2017 RPS Composition Prize winner
Commission: chamber work for the Presteigne Festival 2018 (RPS / Presteigne Festival Alan Horne Memorial commission)
Manos Charalabopoulos is a Greek-British composer, pianist and teacher. His compositions generally focus on the exploration of harmony and its relationship to formal narrative.
The son of a pianist and a violinist, Manos was initially trained as a classical pianist. By the age of twenty, he had garnered a handful of national and international competition prizes and made over two hundred public performances in venues such as the Bridgewater Hall, Bath Pump Rooms, St Martin-in-the-Fields and Megaron Moussikis, among others.
The tables were turned after his BA graduation, when Manos decided to make of composition – a hitherto leisurely pastime – the cornerstone of his artistic endeavours. He has since 2013 received composition commissions from various institutions, including the Royal Philharmonic Society (Presteigne Festival 2018), the Gesellschaft für Neue Musik Münster (KlangZeit Festival 2014) and New Music in the South West (St George’s, Bristol). His horn trio, Canto, was recorded in 2016 with the generous support of the Fidelio Trust, while the same work brought him to the shortlist of both the OPUS2015 competition and the 2017 Ivan Juritz Prize. Meanwhile workshop-recordings with Accroche Note (Festival Musica 2015), the BBC Singers and Lontano Ensemble have been critical in his development as a composer.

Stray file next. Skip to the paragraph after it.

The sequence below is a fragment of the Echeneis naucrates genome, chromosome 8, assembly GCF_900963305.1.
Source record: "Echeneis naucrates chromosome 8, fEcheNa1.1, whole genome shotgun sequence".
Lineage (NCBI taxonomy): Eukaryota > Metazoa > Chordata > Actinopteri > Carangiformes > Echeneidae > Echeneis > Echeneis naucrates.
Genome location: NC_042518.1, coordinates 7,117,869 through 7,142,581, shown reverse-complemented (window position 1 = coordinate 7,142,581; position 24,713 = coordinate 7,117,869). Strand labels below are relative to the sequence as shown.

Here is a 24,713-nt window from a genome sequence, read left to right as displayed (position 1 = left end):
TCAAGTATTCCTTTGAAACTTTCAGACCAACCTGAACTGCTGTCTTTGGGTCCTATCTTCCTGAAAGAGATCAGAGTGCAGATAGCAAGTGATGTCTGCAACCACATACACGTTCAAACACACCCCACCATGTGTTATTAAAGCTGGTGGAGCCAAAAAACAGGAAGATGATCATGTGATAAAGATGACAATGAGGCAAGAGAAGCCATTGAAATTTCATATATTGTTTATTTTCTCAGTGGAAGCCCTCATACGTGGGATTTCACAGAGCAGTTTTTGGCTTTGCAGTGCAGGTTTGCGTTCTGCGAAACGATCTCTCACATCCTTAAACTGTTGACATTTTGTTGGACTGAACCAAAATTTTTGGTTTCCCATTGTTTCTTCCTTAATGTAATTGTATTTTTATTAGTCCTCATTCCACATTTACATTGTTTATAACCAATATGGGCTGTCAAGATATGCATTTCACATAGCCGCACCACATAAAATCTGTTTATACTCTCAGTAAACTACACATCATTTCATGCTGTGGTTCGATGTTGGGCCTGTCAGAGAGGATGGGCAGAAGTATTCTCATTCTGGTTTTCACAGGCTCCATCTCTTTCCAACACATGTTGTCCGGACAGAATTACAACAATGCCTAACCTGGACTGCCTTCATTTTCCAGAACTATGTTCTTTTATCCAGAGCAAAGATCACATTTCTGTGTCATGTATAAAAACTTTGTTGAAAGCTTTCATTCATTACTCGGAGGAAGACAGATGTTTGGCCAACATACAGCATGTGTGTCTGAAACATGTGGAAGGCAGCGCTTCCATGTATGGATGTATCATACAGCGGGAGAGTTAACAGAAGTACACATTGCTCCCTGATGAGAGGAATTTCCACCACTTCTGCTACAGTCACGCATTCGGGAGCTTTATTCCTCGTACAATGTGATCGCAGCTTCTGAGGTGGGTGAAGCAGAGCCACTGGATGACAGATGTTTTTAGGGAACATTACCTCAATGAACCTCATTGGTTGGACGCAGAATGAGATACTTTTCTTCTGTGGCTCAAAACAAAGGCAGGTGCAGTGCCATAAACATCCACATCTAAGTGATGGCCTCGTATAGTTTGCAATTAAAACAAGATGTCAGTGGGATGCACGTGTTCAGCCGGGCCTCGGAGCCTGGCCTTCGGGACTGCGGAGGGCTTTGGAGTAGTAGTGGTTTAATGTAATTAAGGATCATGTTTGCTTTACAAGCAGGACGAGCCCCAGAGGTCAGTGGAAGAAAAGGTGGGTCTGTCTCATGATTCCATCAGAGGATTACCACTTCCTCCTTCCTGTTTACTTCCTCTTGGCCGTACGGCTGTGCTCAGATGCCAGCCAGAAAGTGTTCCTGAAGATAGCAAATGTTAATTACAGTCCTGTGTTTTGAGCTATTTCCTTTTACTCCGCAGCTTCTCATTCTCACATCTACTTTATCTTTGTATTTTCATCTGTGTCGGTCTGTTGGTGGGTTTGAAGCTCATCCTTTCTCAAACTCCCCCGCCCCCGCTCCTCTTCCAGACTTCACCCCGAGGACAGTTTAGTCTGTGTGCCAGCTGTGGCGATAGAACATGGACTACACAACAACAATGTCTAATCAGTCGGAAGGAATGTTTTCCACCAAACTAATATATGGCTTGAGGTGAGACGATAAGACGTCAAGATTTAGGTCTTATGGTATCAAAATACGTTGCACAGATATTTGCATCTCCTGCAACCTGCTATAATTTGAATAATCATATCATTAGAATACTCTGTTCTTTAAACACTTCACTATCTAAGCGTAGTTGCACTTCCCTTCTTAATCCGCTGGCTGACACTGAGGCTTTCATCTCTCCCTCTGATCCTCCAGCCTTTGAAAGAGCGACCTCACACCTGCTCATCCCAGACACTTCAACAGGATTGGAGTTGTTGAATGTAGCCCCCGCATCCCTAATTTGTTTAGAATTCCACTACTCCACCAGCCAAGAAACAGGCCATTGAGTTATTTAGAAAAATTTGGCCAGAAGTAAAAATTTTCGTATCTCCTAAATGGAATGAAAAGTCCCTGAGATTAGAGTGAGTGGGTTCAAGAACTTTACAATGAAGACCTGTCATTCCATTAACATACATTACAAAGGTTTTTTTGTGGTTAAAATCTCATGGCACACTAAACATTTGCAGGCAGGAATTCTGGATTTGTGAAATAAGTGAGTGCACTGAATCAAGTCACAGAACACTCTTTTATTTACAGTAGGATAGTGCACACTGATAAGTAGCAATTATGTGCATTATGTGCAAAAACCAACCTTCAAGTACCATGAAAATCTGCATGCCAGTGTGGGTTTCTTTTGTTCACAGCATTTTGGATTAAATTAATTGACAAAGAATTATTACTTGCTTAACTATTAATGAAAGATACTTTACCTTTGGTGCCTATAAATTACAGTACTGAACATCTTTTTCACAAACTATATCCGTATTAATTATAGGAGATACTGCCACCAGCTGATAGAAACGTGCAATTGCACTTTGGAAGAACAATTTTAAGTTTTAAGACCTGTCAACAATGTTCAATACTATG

Manos has been studying at King’s College London under the joint supervision of Sir George Benjamin and Silvina Milstein and looks forward to completing his doctoral thesis early in 2018. In the meantime, he continues to pursue opportunities to share his work – old and new – with a greater audience.
Anna Meredith, Composer: Composer in the House enabled me to push myself in new directions and be bold with my writing. Composers are very lucky to have the RPS!
DID YOU KNOW?
In early Philharmonic Society concerts, players often rotated within their orchestral section, reflecting the orchestra's wealth of performing talent as well as its democratic ethos: no ‘distinction of rank’.